Not long ago, Dilshan was just a talent going to waste. Over the last two years and more, coinciding with his move to the top of the order, you see him and realise he is a man enjoying what he does. If Prasanna Jayawardene gets injured, he is ready to keep wickets in Tests, and then open the innings. He is never scared of bowling, and doesn't just bowl darts. He is a man who realises he has wasted a bit of time, and is now eager to make the most of what is left of his career.

Twice in two years now, Dilshan has carried Sri Lanka through to a world event's final. He will remember the World Twenty20 in England in 2009. In the final he stumbled, and so did the team. He will also remember the 50-over World Cup final in 2007, where his two overs went for 23 and he was himself run out for 14. The way he has gone in this tournament, Dilshan will give his all to try and make sure there are better events to remember this Saturday by.

Sidharth Monga is an assistant editor at ESPNcricinfo

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Comments: 56 
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Posted by rejin on (April 2, 2011, 7:01 GMT)

@Nimesh Upayanga Sri Wickramasinghe who is the star and who is the sun

Posted by Arosha on (April 2, 2011, 6:44 GMT)

There's no comparison between J'ya & Dilshan at this stage, except what Dilshan had done in this world cup & what J'ya had done it 15 years back. Dilshan a has lot to prove to be compared with J'ya who had single handedly brought many many victories during a span of almost 15 years (From '95/'96 when he really started blossoming, to the Asiacup final in 2009 where his 90-ball 110+ almost flattened India. Not to forget his epic 189 in Sharjah, covering the entire list would surely run out the space here). Dilshan is talented, still has a long way to go to reach the hights of the greatman. True, a true heroic innings in a WC final was eluded for J'ya. But he nearly had it in WC'07 unless S'kara approach of not rotating the strike & eating up all deliveries to settle in the middle killed the momentum of J'ya at the other end who's doing much better initially. (S'kara took 40+ balls to get to 15 then, at the end he hit a few sixes & caught up to a certain degree, but killed the momentum.)

Posted by Sebi on (April 2, 2011, 6:11 GMT)

Very well Sid Monga, you have nicely written, though it look one sided but that is the real truth CUP IS FOR MIGHTY SRILANKAS. LORD OF SCOOP WILL SCOOP poor indian bowling arround and out of stadium. Sachin can tell some of his friends to collect cricket balls from Mumbai city.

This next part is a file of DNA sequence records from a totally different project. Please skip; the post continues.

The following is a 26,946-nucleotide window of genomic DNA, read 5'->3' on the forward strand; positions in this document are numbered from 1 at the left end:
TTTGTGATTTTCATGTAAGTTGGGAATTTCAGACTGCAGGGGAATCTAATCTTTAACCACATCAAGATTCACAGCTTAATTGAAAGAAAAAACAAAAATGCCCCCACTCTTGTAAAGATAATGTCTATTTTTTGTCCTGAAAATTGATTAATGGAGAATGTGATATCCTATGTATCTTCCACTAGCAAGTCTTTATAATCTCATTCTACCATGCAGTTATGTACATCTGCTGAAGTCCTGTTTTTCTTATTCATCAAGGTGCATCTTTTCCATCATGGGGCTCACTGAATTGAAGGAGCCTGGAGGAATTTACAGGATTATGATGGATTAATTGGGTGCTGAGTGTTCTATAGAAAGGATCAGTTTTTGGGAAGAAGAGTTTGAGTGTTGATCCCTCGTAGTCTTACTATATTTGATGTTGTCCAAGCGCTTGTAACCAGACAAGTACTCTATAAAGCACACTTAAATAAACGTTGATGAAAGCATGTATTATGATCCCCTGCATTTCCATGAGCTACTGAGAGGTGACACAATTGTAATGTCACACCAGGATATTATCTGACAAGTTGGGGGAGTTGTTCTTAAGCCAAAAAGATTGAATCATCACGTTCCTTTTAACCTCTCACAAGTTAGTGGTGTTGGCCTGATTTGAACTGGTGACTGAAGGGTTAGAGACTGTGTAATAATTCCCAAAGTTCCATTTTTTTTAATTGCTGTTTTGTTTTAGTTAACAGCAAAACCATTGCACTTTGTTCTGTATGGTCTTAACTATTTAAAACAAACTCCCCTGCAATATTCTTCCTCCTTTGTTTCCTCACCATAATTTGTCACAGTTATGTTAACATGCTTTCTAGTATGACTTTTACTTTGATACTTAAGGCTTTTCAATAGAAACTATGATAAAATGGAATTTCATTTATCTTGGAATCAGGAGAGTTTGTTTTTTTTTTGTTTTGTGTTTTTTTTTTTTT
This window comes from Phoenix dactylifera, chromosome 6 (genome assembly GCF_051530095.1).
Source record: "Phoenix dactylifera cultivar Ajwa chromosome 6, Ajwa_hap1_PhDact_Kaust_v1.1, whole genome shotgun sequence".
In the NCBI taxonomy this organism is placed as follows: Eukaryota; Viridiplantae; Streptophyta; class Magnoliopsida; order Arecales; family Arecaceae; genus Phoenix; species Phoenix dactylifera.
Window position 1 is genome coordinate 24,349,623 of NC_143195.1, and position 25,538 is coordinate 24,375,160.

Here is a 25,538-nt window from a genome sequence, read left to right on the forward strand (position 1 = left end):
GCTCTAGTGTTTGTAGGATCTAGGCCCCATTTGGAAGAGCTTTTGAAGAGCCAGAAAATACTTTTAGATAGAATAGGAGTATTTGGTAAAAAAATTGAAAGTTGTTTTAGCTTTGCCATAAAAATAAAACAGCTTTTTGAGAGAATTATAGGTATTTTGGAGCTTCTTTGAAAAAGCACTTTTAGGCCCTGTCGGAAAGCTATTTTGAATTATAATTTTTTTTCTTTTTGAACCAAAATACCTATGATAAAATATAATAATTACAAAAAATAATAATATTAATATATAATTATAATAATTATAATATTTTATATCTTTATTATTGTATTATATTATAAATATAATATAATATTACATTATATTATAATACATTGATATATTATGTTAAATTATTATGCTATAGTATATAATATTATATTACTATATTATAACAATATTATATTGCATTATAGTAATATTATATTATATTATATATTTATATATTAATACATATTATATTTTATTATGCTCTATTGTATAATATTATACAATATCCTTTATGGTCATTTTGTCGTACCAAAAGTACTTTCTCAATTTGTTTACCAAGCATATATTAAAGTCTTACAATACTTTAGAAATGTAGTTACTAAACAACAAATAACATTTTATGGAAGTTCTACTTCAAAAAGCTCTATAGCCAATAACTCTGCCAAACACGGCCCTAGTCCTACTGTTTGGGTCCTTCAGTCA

Posted by jay on (April 2, 2011, 1:56 GMT)

Jayasuriya REVOLUTIONISED batting the way that WG Grace (back-&-front-foot-play), Ranjitsinghji (leg-side-play), Bradman (360-degree-play) and Sobers (free-spirited-360-play) did and Sehwag (heterdoxy becoming the new orthodoxy) is doing BY making heterodox baseball style shots part of the accepted canon of strokeplay - Dilshan is SL's all-round star at this WC but by making the comparison you are belittling Jayasuriya's revolutionary impact on the game of cricket

Posted by Atul on (April 1, 2011, 17:34 GMT)

I am an Indian Fan. i think Dilshan is god.. real good rather.. But Comparison to Sanath is unrealistic...Sanath has proved is over several years he may become something like him but now is not the time to do the comparison.

Posted by Sarathi on (April 1, 2011, 17:26 GMT)

both are mighty SRI LANKANS.watchout poor indians

Posted by lananad on (April 1, 2011, 16:50 GMT)

Keep up the good work Dilshan. Does'nt matter what others say or compare.Just be yourself and get the job done,whether it is orthodox or unorthodox does'nt really matter. What matters most is performing during crunch games under pressure. You have done that brilliently so far. All the best and good luck.

Posted by Dummy4 on (April 1, 2011, 14:53 GMT)

nice joke,hah! hah!.pls don't compare a star for the Sun.never ever like Sanath Jayasuriya.

Posted by Dummy4 on (April 1, 2011, 14:28 GMT)

good luck tomorrow Sri Lanka!

Posted by Dummy4 on (April 1, 2011, 14:14 GMT)

Why does some unfortunate people think that the comments section is just a open invite to boast about their teams and how the team in the article is inferior to them? Why don't they realize that the harder they boast, the more insecure they look?